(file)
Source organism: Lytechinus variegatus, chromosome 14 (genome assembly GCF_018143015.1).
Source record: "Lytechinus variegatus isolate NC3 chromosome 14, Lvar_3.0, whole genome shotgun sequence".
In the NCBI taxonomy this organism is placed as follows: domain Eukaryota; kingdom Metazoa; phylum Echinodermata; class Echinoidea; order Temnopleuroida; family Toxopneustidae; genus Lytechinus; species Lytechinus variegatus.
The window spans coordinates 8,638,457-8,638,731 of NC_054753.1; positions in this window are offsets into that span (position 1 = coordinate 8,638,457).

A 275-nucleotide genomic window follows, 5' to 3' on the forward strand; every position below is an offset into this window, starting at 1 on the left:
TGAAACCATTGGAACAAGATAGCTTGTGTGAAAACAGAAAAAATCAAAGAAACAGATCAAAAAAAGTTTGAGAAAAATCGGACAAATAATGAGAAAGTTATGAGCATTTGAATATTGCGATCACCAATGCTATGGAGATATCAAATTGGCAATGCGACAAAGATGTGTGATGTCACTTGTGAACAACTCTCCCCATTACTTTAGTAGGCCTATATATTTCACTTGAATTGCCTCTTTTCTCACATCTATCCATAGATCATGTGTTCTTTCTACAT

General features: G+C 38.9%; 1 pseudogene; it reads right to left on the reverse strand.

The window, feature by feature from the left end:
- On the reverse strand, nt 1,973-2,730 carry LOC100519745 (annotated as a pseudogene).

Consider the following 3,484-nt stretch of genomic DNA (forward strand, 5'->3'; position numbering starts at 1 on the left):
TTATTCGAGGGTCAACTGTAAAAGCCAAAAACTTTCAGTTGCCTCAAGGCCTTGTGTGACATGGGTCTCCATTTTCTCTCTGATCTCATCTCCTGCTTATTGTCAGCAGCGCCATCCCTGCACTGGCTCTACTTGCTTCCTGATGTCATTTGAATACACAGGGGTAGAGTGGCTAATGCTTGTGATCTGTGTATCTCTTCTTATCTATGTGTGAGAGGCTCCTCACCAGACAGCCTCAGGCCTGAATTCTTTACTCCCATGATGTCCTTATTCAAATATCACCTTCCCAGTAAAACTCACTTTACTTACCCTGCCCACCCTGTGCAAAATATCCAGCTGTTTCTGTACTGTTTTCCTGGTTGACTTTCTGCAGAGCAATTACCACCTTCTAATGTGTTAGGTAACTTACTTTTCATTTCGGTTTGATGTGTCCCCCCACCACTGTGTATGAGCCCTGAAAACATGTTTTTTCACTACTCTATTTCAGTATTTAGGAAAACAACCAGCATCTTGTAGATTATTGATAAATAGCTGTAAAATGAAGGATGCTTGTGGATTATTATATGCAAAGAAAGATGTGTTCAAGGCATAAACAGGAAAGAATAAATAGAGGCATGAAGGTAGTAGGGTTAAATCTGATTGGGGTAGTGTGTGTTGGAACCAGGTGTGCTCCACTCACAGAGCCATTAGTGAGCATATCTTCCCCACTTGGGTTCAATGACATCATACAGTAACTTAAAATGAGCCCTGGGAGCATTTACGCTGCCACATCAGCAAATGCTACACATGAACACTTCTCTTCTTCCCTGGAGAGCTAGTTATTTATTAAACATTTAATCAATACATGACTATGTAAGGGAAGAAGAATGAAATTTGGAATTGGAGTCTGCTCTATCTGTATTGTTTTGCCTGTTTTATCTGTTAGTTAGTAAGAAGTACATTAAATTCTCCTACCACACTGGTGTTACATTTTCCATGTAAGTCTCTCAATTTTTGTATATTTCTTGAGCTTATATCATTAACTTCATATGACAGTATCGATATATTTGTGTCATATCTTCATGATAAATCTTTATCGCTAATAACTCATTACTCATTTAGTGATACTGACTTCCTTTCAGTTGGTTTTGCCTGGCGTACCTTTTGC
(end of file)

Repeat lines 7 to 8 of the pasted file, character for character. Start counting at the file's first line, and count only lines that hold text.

General features: G+C 38.9%; 1 pseudogene; it reads right to left on the reverse strand.

The window, feature by feature from the left end: